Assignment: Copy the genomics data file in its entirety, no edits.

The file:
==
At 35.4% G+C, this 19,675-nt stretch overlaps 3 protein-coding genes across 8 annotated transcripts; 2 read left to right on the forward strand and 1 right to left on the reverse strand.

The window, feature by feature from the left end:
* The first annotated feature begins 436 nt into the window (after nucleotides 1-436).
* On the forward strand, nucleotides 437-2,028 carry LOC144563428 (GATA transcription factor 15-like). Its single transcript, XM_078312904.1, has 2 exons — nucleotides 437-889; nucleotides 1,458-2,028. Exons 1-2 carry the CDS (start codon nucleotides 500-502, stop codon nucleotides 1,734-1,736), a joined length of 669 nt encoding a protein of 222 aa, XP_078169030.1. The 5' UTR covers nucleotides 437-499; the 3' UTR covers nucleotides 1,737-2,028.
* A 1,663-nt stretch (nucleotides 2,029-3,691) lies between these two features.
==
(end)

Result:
At 35.4% G+C, this 19,675-nt stretch overlaps 3 protein-coding genes across 8 annotated transcripts; 2 read left to right on the forward strand and 1 right to left on the reverse strand.

The window, feature by feature from the left end:
* The first annotated feature begins 436 nt into the window (after nucleotides 1-436).
* On the forward strand, nucleotides 437-2,028 carry LOC144563428 (GATA transcription factor 15-like). Its single transcript, XM_078312904.1, has 2 exons — nucleotides 437-889; nucleotides 1,458-2,028. Exons 1-2 carry the CDS (start codon nucleotides 500-502, stop codon nucleotides 1,734-1,736), a joined length of 669 nt encoding a protein of 222 aa, XP_078169030.1. The 5' UTR covers nucleotides 437-499; the 3' UTR covers nucleotides 1,737-2,028.
* A 1,663-nt stretch (nucleotides 2,029-3,691) lies between these two features.